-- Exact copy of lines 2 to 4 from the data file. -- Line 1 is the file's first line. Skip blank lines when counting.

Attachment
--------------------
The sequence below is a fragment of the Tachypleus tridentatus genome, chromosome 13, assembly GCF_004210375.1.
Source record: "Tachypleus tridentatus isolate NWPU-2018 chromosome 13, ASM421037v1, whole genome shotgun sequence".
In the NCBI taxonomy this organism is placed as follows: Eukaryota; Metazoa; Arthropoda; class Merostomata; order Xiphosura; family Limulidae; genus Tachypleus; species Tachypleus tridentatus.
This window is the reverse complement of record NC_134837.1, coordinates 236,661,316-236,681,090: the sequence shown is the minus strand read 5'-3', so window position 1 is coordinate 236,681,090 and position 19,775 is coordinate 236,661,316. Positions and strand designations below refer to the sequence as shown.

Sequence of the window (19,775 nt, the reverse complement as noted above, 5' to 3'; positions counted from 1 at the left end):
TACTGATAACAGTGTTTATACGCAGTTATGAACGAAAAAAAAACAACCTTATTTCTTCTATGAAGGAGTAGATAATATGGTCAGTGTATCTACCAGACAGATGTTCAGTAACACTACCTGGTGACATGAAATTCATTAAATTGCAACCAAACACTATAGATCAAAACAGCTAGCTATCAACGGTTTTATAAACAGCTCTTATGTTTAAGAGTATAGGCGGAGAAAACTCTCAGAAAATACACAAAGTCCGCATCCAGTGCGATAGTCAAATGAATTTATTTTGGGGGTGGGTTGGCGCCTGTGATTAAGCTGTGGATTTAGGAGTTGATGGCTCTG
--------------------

Source record: "Tachypleus tridentatus isolate NWPU-2018 chromosome 13, ASM421037v1, whole genome shotgun sequence".
In the NCBI taxonomy this organism is placed as follows: Eukaryota; Metazoa; Arthropoda; class Merostomata; order Xiphosura; family Limulidae; genus Tachypleus; species Tachypleus tridentatus.
This window is the reverse complement of record NC_134837.1, coordinates 236,661,316-236,681,090: the sequence shown is the minus strand read 5'-3', so window position 1 is coordinate 236,681,090 and position 19,775 is coordinate 236,661,316. Positions and strand designations below refer to the sequence as shown.